Corruption continues to plague customs administrations around the world regardless of their level of development and despite intense public attention.
Recent high profile cases in many first world countries reinforce what we always knew—that no country is immune, and that there are no quick fix solutions available. The very nature of customs work makes it vulnerable to many forms of corruption, from the payment of informal facilitation fees to large scale fraud and other serious criminal activities.
But this blanket generalization belies some genuine progress in countries where reforms are making a measurable impact on operational effectiveness and integrity.
Data from the World Bank’s Logistics Performance Index illustrates the progress that has been made by customs administrations in recent years particularly in South Asia and Sub-Saharan Africa.
Between 2007 and 2014, the number of respondents citing solicitation of informal payments as "often" or "nearly always" has fallen from 39 percent to 18 percent and 58 percent to 40 percent respectively.
Significant, but more modest, improvements were also recorded in the Middle East and North Africa (21 percent to 12 percent) as well as in East Asia and the Pacific (30 percent to 25 percent).
While this should provide some reinforcement to reformers, there is still a long way to go.
South Asia had an impressive drop, falling to 18 percent. But this is still much higher than the 2014 average of 7 percent across Organisation for Economic Co-operation and Development (OECD) countries. And in Latin America and the Caribbean, the numbers are not improving (36 percent in 2007 to 49 percent in 2014).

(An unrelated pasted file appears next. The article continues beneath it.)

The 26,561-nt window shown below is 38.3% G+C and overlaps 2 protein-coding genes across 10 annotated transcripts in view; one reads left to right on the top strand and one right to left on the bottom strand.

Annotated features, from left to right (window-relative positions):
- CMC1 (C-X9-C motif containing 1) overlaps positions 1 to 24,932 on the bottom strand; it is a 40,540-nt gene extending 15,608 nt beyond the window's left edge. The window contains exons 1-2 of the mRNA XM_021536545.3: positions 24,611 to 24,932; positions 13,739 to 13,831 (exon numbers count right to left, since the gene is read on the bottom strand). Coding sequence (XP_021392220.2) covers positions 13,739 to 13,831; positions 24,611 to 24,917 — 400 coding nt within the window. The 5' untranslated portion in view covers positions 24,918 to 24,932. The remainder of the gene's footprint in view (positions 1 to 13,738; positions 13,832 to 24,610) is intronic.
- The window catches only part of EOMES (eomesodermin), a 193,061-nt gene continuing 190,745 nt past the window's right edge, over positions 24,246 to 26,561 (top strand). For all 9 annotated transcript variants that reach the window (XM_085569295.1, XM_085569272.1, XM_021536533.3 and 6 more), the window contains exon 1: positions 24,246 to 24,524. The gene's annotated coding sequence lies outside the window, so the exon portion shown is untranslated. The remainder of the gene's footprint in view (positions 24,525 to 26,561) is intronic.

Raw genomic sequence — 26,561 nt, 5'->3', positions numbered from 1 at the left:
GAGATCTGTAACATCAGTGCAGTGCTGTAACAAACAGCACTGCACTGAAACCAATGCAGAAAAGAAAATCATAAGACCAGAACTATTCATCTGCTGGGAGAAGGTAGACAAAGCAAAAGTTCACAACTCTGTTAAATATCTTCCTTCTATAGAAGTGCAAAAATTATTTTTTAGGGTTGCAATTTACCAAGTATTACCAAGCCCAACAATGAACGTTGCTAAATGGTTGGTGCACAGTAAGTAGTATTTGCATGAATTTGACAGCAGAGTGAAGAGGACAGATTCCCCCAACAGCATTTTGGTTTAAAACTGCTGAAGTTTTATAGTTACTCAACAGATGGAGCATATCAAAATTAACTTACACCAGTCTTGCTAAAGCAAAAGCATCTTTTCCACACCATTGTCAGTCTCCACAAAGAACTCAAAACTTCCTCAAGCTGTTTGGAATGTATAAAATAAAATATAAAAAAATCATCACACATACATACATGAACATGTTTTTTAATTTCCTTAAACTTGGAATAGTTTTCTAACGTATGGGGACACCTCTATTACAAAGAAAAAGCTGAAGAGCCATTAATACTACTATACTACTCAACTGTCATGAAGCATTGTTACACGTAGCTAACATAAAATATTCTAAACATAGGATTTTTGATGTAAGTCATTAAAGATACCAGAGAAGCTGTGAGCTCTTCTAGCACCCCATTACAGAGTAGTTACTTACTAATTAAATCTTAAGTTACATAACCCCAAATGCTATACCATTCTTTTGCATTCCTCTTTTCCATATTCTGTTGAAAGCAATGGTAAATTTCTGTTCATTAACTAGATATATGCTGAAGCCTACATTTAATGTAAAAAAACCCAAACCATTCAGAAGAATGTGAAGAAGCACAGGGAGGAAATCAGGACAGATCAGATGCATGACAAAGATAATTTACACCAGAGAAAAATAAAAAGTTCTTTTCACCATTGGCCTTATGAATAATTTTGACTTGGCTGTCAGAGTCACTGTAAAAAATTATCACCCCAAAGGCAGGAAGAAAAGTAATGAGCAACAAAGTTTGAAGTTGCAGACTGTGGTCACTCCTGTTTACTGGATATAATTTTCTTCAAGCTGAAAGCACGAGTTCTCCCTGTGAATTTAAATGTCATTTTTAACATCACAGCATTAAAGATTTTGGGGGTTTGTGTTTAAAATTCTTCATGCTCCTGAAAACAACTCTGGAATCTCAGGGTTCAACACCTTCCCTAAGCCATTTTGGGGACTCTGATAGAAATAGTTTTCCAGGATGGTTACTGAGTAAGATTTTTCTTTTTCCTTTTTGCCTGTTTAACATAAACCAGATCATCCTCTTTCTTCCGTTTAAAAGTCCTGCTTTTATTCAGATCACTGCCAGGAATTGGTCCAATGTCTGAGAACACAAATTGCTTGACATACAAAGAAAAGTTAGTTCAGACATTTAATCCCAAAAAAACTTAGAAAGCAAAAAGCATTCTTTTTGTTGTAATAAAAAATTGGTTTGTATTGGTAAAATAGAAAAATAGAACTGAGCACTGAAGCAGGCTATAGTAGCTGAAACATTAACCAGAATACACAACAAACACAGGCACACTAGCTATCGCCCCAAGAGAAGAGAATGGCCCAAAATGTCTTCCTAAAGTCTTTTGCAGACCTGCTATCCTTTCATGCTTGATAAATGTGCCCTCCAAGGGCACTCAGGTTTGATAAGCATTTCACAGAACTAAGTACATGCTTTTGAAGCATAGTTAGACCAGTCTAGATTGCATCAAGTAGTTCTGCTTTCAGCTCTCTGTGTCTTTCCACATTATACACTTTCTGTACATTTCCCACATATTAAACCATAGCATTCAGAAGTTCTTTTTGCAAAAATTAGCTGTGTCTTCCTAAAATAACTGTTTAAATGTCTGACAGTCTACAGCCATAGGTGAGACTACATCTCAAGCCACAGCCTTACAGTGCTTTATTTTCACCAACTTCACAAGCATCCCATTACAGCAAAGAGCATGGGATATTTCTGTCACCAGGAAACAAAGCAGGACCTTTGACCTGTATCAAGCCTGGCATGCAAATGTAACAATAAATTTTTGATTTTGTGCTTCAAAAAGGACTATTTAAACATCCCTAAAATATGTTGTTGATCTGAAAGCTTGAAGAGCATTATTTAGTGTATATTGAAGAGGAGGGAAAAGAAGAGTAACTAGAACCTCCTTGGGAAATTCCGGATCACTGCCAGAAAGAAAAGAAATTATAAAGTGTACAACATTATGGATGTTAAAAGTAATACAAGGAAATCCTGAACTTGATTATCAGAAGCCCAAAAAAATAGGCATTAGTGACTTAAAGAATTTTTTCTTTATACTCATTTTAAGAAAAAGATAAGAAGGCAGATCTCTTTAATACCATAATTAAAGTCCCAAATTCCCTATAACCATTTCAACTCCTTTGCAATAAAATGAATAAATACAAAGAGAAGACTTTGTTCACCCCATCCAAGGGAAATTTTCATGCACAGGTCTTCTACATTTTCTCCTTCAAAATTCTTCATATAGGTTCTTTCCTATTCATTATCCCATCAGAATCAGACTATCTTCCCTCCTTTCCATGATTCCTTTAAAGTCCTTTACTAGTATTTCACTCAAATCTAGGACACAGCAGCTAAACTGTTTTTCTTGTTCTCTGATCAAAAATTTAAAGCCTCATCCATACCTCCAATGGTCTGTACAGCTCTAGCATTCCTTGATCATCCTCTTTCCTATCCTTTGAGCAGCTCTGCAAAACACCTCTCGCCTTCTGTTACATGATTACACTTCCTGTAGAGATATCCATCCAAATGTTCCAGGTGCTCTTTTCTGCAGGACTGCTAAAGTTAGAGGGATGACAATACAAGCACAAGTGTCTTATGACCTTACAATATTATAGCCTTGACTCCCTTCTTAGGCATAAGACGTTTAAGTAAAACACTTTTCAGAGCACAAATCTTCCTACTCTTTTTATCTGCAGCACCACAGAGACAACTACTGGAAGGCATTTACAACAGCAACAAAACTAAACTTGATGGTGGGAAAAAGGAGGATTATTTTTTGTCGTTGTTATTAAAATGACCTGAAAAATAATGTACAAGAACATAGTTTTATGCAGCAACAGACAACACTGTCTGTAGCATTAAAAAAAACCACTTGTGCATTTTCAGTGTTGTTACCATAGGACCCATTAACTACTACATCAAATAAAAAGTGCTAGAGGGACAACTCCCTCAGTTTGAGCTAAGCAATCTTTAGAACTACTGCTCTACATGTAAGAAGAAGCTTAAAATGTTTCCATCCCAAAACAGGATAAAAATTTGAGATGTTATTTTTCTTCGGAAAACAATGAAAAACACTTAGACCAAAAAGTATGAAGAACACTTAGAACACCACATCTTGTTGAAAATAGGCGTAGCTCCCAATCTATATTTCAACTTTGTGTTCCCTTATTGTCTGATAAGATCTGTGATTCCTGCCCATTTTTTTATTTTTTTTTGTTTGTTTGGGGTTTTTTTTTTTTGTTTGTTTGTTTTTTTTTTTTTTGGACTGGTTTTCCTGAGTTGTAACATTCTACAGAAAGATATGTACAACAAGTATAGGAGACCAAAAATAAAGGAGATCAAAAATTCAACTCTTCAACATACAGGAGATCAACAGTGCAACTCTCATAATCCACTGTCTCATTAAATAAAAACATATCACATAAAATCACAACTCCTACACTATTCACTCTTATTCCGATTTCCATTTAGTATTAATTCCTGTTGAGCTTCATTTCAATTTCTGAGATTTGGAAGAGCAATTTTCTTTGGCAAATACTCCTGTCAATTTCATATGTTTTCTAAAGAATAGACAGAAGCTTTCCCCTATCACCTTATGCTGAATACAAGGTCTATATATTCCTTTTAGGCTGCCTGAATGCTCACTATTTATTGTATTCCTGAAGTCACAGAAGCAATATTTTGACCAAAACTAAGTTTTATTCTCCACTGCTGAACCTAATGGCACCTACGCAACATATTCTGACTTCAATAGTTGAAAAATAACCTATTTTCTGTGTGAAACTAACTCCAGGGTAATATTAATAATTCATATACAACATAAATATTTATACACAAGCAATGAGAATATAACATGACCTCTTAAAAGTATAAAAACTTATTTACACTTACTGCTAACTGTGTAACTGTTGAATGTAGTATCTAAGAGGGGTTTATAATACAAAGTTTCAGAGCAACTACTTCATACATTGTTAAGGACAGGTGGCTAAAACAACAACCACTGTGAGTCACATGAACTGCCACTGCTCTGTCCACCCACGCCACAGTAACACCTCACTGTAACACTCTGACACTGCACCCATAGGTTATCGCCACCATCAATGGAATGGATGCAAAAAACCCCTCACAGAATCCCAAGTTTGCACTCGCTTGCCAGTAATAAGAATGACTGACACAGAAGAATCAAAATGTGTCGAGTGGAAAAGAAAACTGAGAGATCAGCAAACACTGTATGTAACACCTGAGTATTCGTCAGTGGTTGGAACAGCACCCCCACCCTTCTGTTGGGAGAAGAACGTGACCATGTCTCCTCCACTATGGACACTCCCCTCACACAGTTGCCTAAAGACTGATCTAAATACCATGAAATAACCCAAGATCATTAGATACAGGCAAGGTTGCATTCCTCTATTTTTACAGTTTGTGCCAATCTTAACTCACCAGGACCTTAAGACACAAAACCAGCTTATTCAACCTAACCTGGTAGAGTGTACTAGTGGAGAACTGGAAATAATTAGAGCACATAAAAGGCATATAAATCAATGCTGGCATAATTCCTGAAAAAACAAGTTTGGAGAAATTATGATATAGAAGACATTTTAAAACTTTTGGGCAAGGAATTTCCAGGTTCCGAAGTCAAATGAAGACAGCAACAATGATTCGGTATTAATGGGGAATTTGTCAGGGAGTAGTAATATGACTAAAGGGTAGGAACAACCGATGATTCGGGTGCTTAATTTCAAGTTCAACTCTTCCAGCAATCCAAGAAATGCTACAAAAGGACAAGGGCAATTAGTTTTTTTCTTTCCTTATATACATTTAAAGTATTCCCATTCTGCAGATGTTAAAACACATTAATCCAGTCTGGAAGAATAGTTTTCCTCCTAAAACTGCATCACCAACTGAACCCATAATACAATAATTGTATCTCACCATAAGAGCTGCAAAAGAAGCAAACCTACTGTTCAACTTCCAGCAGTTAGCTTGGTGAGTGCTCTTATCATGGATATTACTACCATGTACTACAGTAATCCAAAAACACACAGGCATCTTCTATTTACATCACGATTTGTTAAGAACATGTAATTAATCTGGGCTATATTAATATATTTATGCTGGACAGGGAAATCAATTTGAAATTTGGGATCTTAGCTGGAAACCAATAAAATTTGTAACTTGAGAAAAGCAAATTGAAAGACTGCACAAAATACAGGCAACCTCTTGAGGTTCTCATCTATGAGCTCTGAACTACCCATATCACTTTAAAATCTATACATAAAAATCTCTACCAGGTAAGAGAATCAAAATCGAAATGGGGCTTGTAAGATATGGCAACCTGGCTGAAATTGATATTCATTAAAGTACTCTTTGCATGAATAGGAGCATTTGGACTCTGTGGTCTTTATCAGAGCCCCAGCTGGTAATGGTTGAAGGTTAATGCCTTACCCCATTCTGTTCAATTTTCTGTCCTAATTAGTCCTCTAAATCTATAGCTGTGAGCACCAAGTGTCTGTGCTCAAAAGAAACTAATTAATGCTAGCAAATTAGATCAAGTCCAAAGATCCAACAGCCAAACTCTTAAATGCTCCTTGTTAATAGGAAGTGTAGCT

In recent years, there has been a positive trend for anti-corruption initiatives to be introduced as part of wider reform and modernization programs based on internationally accepted World Customs Organization (WCO) and World Trade Organization (WTO) standards. Reform efforts typically focus on reengineering systems and procedures to simplify and remove points which are vulnerable to corruption, introducing or expanding of automated systems to limit opportunities for face-to-face interaction between officials and traders, and improving transparency and accountability. These programs also typically include the introduction of codes of conduct, declarations of assets, and support for strengthening internal supervision and investigation capabilities.
The World Bank has been an active supporter of customs reform across the world for the past 20 years, having supported roughly 120 such programs. The Bank works closely with national reformers and has piloted a number of new, innovative strategies.
Two of these, in Cameroon and Afghanistan, deserve special mention.
Their approaches are relatively unique, reflecting very different circumstances. But they may have application in other countries.